SALT LAKE CITY — Although the temperature outside the LDS Church's downtown Conference Center was chilly Sunday morning, it was warm and comfortable inside as President Thomas S. Monson invited a capacity crowd to "take an inventory of your life and look specifically for the blessings, large and small, you have received."
The 85-year-old leader of The Church of Jesus Christ of Latter-day Saints opened his sermon during the morning session of the 182nd Semiannual General Conference by reflecting on his 49 years as a general authority.
"Forty-nine years is a long time," he said, as the congregation chuckled. "In many ways, however, the time seems very short since I stood at the pulpit in the Tabernacle and gave my very first general conference address."
Looking back over those years, President Monson said he has constantly had reinforced "my knowledge that our prayers are heard and answered."
"We can communicate with our Heavenly Father through prayer, and those prayers will be heard and answered — perhaps not how and when we expected they would be answered," he said. "But they will be answered, and by a Heavenly Father who knows and loves us perfectly and who desires our happiness."
President Monson shared a number of experiences from his life where he saw prayers answered and "which, in retrospect, brought blessings into my life as well as the lives of others." Through those experiences, he pointed out the lessons he learned about prayer:
"The Lord's purposes are often accomplished as we pay heed to the guidance of the spirit."
"The more we act upon the inspiration and impressions which come to us, the more the Lord will entrust to us his errands."
"Never postpone a prompting."
"The opportunity to be a blessing in the life of another often comes unexpectedly."
"Our Heavenly Father is aware of our needs and will help us as we call upon him for assistance."
"I believe that no concern of ours is too small or insignificant. The Lord is in the details."
"I never cease to be amazed by how the Lord can motivate and direct the length and breadth of his kingdom and yet have time to provide inspiration concerning one individual," President Monson said. "The fact that he can, that he does, is a testimony to me."
The church president concluded his sermon by testifying that "the Lord is in all of our lives."
"He loves us," he said. "He wants to bless us. He wants us to seek his help. As he guides us and directs us, and as he hears and answers our prayers, we will find the happiness here and now that he desires for us."
President Monson's first counselor in the First Presidency, President Henry B. Eyring, also testified that "God is close to us and aware of us, and never hides from his children."
"But sometimes we are covered by a pavilion of motivations that draw us away from God and make him seem distant and inaccessible," President Eyring said. "God is not unable to see us or communicate with us, but we may be unwilling to listen or submit to his will and time."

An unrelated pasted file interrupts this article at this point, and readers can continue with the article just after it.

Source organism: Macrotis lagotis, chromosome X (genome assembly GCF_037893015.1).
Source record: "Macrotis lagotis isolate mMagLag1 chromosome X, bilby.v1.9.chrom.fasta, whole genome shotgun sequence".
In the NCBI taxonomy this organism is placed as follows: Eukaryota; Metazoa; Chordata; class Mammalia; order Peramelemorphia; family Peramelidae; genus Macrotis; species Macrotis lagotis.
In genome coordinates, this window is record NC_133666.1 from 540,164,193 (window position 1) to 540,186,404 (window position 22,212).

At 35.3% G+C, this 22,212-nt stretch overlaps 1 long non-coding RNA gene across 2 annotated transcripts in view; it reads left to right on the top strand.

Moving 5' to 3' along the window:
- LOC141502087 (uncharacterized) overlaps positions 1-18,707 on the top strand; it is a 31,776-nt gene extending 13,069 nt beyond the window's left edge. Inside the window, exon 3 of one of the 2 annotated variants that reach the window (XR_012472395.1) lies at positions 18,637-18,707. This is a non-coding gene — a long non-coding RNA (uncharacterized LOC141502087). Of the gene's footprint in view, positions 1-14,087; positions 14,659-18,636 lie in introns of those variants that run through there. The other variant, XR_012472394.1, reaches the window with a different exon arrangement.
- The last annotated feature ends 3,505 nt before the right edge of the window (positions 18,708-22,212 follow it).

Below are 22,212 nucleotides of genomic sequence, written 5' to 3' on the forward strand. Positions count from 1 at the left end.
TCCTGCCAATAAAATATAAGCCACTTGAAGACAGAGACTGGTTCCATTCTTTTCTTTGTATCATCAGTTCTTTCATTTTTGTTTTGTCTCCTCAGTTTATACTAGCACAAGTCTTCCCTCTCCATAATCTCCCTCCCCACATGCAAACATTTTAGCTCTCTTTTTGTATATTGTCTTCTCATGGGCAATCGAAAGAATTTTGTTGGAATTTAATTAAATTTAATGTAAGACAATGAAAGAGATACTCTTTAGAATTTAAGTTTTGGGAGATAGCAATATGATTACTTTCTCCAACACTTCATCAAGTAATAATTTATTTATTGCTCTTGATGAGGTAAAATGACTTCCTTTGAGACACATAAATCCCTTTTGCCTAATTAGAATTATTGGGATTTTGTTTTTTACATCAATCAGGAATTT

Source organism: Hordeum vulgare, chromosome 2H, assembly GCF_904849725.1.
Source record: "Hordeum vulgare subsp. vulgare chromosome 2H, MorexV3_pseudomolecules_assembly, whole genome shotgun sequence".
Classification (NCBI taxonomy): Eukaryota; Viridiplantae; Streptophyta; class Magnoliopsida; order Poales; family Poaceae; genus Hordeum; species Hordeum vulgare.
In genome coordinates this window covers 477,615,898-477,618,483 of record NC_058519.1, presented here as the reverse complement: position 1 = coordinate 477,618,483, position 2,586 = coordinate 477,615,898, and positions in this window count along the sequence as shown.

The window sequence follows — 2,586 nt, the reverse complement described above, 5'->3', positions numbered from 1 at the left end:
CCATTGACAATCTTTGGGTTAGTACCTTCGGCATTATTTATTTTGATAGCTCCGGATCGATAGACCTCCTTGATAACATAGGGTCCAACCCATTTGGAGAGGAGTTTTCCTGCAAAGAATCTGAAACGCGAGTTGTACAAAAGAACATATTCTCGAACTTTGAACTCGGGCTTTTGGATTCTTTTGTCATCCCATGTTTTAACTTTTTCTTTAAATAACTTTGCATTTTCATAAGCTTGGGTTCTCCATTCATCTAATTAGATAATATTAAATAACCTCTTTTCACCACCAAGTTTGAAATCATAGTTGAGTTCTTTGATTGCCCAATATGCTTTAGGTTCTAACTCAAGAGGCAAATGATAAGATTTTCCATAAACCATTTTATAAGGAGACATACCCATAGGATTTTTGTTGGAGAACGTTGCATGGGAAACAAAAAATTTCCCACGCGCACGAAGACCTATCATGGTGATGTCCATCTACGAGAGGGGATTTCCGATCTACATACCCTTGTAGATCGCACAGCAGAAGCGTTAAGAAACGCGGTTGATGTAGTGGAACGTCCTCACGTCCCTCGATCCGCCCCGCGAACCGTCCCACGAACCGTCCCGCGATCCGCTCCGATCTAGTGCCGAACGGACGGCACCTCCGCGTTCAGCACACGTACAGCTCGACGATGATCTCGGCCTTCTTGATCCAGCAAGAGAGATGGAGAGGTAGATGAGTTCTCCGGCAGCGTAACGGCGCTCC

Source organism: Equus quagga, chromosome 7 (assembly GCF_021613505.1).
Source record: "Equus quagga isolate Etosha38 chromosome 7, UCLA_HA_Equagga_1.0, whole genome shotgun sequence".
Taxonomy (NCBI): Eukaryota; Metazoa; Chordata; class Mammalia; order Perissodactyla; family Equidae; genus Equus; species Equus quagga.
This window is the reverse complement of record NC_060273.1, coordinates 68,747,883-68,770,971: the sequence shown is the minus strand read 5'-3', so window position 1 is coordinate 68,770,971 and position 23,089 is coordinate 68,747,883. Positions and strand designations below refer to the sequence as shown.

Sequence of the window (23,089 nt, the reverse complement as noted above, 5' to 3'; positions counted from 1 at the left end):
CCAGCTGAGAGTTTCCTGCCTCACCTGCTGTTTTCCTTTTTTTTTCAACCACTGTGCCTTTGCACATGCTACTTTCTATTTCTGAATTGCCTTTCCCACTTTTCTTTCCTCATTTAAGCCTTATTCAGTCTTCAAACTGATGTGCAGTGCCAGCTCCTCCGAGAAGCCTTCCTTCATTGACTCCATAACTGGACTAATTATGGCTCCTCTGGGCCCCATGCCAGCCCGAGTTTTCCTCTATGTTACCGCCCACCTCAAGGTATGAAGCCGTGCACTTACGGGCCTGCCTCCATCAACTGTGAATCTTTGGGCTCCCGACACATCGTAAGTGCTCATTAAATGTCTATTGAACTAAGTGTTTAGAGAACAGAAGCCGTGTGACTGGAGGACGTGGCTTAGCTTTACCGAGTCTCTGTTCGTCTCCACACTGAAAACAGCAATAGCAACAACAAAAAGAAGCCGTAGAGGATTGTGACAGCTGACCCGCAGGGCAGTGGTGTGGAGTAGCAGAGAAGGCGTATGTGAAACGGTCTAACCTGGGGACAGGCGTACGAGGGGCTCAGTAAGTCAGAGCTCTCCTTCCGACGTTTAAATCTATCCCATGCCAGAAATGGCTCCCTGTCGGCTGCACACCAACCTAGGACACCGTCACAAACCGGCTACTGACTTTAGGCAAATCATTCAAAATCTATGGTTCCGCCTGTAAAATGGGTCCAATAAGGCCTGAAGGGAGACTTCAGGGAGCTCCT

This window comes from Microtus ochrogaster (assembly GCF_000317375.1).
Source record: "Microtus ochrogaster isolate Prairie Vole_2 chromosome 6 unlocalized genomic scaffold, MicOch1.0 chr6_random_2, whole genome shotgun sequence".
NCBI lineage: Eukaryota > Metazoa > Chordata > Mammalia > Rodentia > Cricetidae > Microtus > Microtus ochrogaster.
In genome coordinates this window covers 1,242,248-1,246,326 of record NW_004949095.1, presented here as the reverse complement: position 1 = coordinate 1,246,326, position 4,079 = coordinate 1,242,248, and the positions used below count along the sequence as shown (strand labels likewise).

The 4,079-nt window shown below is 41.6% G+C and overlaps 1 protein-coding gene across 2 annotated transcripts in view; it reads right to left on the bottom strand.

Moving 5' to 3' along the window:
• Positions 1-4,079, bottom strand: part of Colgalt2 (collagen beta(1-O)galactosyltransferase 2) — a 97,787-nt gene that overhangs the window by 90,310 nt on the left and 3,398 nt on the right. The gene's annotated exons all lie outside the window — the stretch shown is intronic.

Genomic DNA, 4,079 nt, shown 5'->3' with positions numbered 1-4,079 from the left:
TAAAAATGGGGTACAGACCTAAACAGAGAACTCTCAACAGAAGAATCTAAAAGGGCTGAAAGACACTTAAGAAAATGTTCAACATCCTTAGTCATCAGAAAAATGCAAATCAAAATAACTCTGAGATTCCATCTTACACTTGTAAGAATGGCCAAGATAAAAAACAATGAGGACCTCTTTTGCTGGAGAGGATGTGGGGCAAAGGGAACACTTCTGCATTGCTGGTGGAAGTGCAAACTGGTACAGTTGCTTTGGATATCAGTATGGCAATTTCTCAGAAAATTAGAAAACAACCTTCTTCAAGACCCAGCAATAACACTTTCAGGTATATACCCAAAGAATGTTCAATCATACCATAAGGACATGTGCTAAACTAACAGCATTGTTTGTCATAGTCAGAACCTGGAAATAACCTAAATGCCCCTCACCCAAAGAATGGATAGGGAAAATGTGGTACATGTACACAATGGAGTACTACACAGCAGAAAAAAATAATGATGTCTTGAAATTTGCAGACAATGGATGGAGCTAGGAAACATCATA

President Eyring pointed out that "we can create a barrier to knowing God's will or feeling his love for us by insisting on our timetable when the Lord has his own."
"The Lord's delays often seem long; some last a lifetime," he said. "But they are always calculated to bless. Although his time is not always our time, we can be sure that the Lord keeps his promises."
President Boyd K. Packer, senior member of the Quorum of the Twelve Apostles, focused his Sunday morning conference address on the Atonement of Jesus Christ, drawing from a personal experience he had in Western Samoa in 1971 that illustrated the message of the hymn, "Brightly Beams Our Father's Mercy."
"If you have made no mistakes then you do not need the Atonement," President Packer said. "If you have made mistakes, and all of us have, whether minor or serious, then you have an enormous need to find out how they can be erased so that you are no longer in darkness.
"Jesus Christ is the light and the life of the world," he continued. "As we fix our gaze firmly on him and his teachings, we will be guided to the harbor of spiritual safety."
Another member of the Quorum of the Twelve Apostles, Elder Jeffrey R. Holland, also spoke about the need for Latter-day Saints to stay focused on Jesus Christ. Drawing from the New Testament story of the actions of Jesus' apostles immediately after his death and resurrection, he reminded conferencegoers that "we have a life of devoted discipleship to give in demonstrating our love of the Lord."
"We can't quit and we can't go back," Elder Holland said. "After an encounter with the living Son of the living God, nothing is ever again to be as it was before. The crucifixion, Atonement and Resurrection of Jesus mark the beginning of a Christian life, not the end of it."
Also speaking during the session was Sister Linda K. Burton, general president of the church Relief Society organization for women, who gave listeners four words to remember: "First observe, then serve," and Elder Walter F. Gonzalez of the Presidency of the Seventy, who reminded conferencegoers that they have access to the "celestial source when we do things such as reading the scriptures, hearkening to the living prophet and praying."
Music for the session was provided by the Mormon Tabernacle Choir, with a solo by Shane Warby on "Does the Journey Seem Long?"